Ana's Thought: "Let Nature, in her wisdom, be your teacher."
"I love humanity, which has been a constant delight to me during all my seventy-seven years of life; and I love flowers, trees, animals, and all the works of Nature as they pass before us in time and space. What a joy life is when you have made a close working partnership with Nature, helping her to produce for the benefit of mankind new forms, colors, and perfumes in flowers which were never known before..." - Luther Burbank
In my younger days, I savored each drop of my education - every lesson was a shining gift to be unwrapped, and my mind was eager to take them in. I still recall with such clarity the day my class learned about Luther Burbank, a pioneer of agriculture and a true reveler in Nature's glory. The stories of his experiments and great success, driven by fascination with the workings of the world, resonated deeply within me.
Vivid illustrations accompanied the lesson, dazzling us with a kingdom of flowers and fruits. It was in that moment I first discovered the bridge between Art and biology, instilling in me the belief that both fields work together to expand human understanding. The seeds of inspiration were planted in my heart, and as years passed I grew into the role of an artist guided by Nature. My body of work is a testament to the ceaseless wonders we find when Nature and Art come together.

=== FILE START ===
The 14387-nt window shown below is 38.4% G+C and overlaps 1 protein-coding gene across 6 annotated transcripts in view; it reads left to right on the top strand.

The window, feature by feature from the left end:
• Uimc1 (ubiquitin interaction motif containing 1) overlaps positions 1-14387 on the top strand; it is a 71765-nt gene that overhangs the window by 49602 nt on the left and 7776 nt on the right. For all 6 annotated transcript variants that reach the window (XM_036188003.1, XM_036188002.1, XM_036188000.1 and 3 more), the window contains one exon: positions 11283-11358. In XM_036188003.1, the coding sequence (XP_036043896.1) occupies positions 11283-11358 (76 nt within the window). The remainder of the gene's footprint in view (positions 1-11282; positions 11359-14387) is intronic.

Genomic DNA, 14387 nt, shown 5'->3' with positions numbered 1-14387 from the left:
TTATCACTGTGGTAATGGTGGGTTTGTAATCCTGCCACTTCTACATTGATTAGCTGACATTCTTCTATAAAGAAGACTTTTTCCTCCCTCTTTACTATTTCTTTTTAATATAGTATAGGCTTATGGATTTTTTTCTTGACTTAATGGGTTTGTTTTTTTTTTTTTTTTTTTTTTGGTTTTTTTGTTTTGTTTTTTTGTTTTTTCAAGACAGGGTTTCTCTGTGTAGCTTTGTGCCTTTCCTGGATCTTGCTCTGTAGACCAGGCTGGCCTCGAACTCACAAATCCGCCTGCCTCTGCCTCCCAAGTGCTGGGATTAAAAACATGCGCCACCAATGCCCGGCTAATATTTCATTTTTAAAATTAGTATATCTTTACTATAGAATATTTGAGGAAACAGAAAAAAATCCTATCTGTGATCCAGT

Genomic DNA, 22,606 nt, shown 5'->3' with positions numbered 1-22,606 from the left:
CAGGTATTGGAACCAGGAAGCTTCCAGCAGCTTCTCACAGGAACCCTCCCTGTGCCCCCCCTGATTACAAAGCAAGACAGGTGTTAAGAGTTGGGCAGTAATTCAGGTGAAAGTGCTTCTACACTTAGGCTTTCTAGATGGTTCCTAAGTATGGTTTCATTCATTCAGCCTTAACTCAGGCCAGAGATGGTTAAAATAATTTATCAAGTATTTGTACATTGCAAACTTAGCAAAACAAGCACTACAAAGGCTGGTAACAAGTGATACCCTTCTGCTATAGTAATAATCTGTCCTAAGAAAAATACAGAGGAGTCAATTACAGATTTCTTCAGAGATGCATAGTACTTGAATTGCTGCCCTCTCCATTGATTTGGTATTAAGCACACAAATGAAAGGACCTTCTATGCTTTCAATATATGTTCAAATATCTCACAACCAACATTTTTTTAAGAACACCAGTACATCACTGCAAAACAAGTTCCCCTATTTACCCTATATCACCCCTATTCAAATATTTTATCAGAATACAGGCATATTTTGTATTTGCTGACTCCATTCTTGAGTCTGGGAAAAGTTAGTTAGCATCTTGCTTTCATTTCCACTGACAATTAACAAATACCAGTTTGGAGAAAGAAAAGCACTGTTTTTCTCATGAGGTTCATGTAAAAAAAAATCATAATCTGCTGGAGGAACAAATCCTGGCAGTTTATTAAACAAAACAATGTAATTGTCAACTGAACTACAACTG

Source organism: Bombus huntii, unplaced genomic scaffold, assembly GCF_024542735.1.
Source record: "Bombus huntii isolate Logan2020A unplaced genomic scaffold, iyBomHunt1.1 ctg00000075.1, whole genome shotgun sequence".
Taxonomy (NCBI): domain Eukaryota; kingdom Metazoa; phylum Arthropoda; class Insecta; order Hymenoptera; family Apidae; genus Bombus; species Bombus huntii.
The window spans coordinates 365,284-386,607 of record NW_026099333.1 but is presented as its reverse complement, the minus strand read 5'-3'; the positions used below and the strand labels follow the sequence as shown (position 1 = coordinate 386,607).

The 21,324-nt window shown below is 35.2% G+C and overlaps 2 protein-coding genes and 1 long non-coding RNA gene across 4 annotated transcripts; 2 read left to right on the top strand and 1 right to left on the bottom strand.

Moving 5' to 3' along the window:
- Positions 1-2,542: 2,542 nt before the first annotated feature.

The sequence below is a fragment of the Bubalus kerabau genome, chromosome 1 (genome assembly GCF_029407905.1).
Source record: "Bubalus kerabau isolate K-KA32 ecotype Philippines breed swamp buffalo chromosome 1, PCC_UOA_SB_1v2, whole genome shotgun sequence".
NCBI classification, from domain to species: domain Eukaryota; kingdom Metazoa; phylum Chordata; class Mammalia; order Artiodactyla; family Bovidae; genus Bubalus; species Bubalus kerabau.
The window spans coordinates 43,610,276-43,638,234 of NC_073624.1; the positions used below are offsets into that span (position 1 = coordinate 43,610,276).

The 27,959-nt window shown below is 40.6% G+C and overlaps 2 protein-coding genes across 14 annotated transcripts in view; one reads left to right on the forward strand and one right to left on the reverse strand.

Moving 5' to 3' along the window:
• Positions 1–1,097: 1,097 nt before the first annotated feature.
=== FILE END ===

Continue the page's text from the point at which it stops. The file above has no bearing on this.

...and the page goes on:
Detail from John Constable's Malvern Hall in Warwickshire.
The pages of history gleam with examples of biology and Art becoming one. As recently highlighted by the Financial Times, the tradition of landscape painting transformed into scientific exercise in the 18th century. Figures like John Constable and Joseph Mallord William Turner came to understand that, within Art, Nature was far more essential than mere background for dramatic scenes - narratives could be found within shifting skies, wild seas, and eroding stones. By taking a closer look at their surroundings, these scientist-artists developed a depth of feeling in their work that had never been reached before.
Drawings of Darwin's famous finches.
Visual Art communicates clearly when words may confound. Darwin's incredible discovery in the Galapagos Islands - the key that unlocked great secrets of evolution - was granted strength by the work of his crew's draughtsmen. The depictions of the species and locales they explored transported scholars and laymen alike into a new plane of understanding. Hooke's brilliant illustrations showed mystery unfolding in fine detail, with cells changing from invisible, uncertain objects to something far more tangible. When scientists wish to make their ideas concrete, they find their answers in Art.
Through the language of Art and a common love of natural beauty, all people can share the revelations of science. With your curiosity and your talent to guide you, what will be your legacy for our time?